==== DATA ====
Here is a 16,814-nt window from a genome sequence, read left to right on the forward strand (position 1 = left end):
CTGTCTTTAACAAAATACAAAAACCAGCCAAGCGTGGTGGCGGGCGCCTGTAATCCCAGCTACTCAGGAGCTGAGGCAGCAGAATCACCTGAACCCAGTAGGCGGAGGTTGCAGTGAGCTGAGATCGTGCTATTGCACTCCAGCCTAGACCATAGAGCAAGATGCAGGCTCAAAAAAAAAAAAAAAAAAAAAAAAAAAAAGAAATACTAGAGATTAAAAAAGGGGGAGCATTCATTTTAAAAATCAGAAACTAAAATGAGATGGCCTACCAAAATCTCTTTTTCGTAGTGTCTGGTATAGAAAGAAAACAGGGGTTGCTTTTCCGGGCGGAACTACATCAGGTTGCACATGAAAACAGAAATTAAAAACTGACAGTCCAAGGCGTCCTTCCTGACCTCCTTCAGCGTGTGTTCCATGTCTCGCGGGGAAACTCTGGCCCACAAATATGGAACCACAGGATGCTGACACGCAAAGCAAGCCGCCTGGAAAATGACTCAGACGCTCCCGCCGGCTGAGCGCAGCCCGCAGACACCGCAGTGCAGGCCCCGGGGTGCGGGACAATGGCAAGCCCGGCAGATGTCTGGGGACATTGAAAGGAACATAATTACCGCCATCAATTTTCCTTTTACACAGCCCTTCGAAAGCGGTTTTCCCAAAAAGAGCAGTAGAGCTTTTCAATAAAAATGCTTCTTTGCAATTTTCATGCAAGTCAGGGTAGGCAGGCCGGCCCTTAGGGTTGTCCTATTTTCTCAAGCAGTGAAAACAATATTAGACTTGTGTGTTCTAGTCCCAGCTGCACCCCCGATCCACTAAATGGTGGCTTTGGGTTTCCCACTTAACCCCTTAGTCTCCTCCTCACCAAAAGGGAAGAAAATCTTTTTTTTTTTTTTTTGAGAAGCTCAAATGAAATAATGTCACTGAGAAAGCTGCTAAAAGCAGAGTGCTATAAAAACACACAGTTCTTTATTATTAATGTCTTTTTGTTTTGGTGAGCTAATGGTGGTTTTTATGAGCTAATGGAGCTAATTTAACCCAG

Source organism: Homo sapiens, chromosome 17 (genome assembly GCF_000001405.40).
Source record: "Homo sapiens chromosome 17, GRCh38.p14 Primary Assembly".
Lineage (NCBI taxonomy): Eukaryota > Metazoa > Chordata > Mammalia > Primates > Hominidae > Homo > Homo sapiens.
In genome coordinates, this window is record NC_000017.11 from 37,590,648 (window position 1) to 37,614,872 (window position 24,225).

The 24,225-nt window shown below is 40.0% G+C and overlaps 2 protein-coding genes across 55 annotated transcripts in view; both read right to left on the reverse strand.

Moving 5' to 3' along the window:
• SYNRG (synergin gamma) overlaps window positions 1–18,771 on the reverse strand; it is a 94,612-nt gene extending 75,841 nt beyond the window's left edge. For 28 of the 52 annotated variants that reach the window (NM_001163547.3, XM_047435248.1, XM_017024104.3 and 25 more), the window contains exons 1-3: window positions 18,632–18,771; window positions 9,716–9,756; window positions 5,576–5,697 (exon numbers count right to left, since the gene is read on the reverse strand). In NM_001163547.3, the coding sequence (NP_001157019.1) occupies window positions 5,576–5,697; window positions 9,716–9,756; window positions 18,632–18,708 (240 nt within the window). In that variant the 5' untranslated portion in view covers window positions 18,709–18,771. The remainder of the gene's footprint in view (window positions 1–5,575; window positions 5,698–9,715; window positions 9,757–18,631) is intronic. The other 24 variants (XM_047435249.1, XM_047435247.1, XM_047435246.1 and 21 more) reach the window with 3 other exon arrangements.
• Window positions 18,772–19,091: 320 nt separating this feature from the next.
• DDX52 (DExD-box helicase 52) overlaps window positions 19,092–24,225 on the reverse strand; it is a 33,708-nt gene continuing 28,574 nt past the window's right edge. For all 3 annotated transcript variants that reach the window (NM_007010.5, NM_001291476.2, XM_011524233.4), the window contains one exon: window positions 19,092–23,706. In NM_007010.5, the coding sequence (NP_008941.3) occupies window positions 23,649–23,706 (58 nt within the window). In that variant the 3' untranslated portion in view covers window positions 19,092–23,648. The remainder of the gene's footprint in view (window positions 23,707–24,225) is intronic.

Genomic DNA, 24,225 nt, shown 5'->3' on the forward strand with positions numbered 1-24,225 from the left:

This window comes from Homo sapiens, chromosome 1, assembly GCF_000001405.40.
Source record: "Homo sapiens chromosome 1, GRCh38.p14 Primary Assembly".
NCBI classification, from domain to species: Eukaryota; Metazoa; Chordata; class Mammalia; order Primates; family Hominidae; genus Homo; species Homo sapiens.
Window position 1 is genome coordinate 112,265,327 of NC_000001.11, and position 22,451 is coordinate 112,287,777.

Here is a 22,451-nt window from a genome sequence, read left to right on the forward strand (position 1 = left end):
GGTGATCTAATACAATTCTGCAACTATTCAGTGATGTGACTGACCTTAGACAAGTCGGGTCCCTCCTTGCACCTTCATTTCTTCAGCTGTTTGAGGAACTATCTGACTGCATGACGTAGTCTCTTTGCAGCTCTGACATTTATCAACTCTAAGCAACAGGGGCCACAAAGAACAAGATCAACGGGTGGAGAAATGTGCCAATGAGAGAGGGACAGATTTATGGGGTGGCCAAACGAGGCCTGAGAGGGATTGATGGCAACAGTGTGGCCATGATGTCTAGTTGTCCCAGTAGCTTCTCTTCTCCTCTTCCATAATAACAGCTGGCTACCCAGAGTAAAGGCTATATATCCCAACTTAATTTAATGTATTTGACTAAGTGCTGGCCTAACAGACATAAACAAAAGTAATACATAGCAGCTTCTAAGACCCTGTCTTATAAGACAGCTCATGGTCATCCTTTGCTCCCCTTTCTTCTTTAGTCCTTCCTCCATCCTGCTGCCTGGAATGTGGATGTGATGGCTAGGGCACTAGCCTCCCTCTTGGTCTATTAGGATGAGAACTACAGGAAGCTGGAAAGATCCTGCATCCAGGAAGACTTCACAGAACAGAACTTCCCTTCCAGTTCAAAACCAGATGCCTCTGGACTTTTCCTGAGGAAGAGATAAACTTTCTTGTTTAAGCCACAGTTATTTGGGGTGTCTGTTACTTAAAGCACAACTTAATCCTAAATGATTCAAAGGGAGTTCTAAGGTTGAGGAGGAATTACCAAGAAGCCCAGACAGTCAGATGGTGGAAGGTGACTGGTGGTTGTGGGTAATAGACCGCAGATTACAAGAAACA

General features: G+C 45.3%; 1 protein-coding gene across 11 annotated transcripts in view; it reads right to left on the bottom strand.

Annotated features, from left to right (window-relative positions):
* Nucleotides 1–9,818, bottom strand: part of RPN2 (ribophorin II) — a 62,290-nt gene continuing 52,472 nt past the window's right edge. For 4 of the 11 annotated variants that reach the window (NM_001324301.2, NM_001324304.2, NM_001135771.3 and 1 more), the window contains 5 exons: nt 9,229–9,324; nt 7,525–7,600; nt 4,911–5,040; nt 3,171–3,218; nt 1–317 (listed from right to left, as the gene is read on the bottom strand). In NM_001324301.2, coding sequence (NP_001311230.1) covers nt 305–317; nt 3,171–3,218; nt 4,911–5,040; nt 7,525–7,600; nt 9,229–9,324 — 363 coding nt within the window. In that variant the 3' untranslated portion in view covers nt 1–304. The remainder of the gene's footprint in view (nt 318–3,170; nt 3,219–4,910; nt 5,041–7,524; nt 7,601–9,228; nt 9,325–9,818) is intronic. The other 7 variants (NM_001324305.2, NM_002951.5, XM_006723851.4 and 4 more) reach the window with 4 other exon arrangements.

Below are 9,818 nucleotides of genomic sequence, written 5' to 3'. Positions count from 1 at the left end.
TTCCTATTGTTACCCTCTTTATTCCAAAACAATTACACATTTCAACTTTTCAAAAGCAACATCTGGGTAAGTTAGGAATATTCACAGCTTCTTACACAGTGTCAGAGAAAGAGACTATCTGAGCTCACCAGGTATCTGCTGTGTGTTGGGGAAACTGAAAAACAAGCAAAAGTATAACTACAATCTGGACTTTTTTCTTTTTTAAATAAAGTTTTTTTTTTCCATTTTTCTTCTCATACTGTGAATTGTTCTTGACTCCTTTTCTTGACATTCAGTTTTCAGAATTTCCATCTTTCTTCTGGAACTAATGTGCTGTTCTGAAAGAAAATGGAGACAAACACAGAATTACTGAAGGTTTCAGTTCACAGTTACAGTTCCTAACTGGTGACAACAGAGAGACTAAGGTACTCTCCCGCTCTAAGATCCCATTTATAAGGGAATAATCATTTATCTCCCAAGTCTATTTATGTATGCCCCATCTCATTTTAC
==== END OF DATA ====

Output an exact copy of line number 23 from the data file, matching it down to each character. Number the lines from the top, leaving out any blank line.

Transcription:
TTCCTATTGTTACCCTCTTTATTCCAAAACAATTACACATTTCAACTTTTCAAAAGCAACATCTGGGTAAGTTAGGAATATTCACAGCTTCTTACACAGTGTCAGAGAAAGAGACTATCTGAGCTCACCAGGTATCTGCTGTGTGTTGGGGAAACTGAAAAACAAGCAAAAGTATAACTACAATCTGGACTTTTTTCTTTTTTAAATAAAGTTTTTTTTTTCCATTTTTCTTCTCATACTGTGAATTGTTCTTGACTCCTTTTCTTGACATTCAGTTTTCAGAATTTCCATCTTTCTTCTGGAACTAATGTGCTGTTCTGAAAGAAAATGGAGACAAACACAGAATTACTGAAGGTTTCAGTTCACAGTTACAGTTCCTAACTGGTGACAACAGAGAGACTAAGGTACTCTCCCGCTCTAAGATCCCATTTATAAGGGAATAATCATTTATCTCCCAAGTCTATTTATGTATGCCCCATCTCATTTTAC